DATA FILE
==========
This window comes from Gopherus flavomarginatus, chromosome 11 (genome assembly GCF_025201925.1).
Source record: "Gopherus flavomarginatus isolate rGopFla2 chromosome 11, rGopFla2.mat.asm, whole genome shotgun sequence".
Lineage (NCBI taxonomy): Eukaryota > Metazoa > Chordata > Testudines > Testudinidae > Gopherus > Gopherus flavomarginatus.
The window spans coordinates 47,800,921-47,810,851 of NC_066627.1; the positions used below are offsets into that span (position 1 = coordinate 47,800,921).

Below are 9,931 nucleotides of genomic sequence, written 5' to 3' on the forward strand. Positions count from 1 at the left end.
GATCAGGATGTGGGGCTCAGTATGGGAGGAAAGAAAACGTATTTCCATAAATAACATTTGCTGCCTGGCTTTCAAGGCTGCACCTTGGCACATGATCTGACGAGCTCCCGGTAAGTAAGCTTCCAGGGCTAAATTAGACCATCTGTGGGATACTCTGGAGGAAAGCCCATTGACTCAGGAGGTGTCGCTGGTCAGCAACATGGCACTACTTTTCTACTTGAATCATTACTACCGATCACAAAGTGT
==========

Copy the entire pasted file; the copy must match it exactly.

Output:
This window comes from Gopherus flavomarginatus, chromosome 11 (genome assembly GCF_025201925.1).
Source record: "Gopherus flavomarginatus isolate rGopFla2 chromosome 11, rGopFla2.mat.asm, whole genome shotgun sequence".
Lineage (NCBI taxonomy): Eukaryota > Metazoa > Chordata > Testudines > Testudinidae > Gopherus > Gopherus flavomarginatus.
The window spans coordinates 47,800,921-47,810,851 of NC_066627.1; the positions used below are offsets into that span (position 1 = coordinate 47,800,921).

Below are 9,931 nucleotides of genomic sequence, written 5' to 3' on the forward strand. Positions count from 1 at the left end.
GATCAGGATGTGGGGCTCAGTATGGGAGGAAAGAAAACGTATTTCCATAAATAACATTTGCTGCCTGGCTTTCAAGGCTGCACCTTGGCACATGATCTGACGAGCTCCCGGTAAGTAAGCTTCCAGGGCTAAATTAGACCATCTGTGGGATACTCTGGAGGAAAGCCCATTGACTCAGGAGGTGTCGCTGGTCAGCAACATGGCACTACTTTTCTACTTGAATCATTACTACCGATCACAAAGTGT